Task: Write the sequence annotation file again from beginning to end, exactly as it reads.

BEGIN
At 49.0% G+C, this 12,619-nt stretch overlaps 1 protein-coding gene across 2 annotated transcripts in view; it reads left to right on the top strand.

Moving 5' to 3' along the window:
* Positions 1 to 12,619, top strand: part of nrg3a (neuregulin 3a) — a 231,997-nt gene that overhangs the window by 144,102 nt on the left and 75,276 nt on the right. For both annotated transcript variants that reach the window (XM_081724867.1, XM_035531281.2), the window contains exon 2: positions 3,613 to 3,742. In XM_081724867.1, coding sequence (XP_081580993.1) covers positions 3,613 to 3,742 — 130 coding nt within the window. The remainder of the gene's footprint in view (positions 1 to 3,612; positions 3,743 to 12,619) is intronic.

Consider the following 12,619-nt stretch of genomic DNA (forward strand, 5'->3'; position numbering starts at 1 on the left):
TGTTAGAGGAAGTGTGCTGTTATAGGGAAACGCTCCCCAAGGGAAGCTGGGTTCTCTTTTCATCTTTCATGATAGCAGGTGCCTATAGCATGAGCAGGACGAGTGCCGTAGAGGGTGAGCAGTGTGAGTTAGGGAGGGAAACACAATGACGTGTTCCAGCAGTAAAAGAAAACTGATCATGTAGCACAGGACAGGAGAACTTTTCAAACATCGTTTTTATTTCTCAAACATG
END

At 49.0% G+C, this 12,619-nt stretch overlaps 1 protein-coding gene across 2 annotated transcripts in view; it reads left to right on the top strand.

Moving 5' to 3' along the window:
* Positions 1 to 12,619, top strand: part of nrg3a (neuregulin 3a) — a 231,997-nt gene that overhangs the window by 144,102 nt on the left and 75,276 nt on the right. For both annotated transcript variants that reach the window (XM_081724867.1, XM_035531281.2), the window contains exon 2: positions 3,613 to 3,742. In XM_081724867.1, coding sequence (XP_081580993.1) covers positions 3,613 to 3,742 — 130 coding nt within the window. The remainder of the gene's footprint in view (positions 1 to 3,612; positions 3,743 to 12,619) is intronic.

Consider the following 12,619-nt stretch of genomic DNA (forward strand, 5'->3'; position numbering starts at 1 on the left):
TGTTAGAGGAAGTGTGCTGTTATAGGGAAACGCTCCCCAAGGGAAGCTGGGTTCTCTTTTCATCTTTCATGATAGCAGGTGCCTATAGCATGAGCAGGACGAGTGCCGTAGAGGGTGAGCAGTGTGAGTTAGGGAGGGAAACACAATGACGTGTTCCAGCAGTAAAAGAAAACTGATCATGTAGCACAGGACAGGAGAACTTTTCAAACATCGTTTTTATTTCTCAAACATG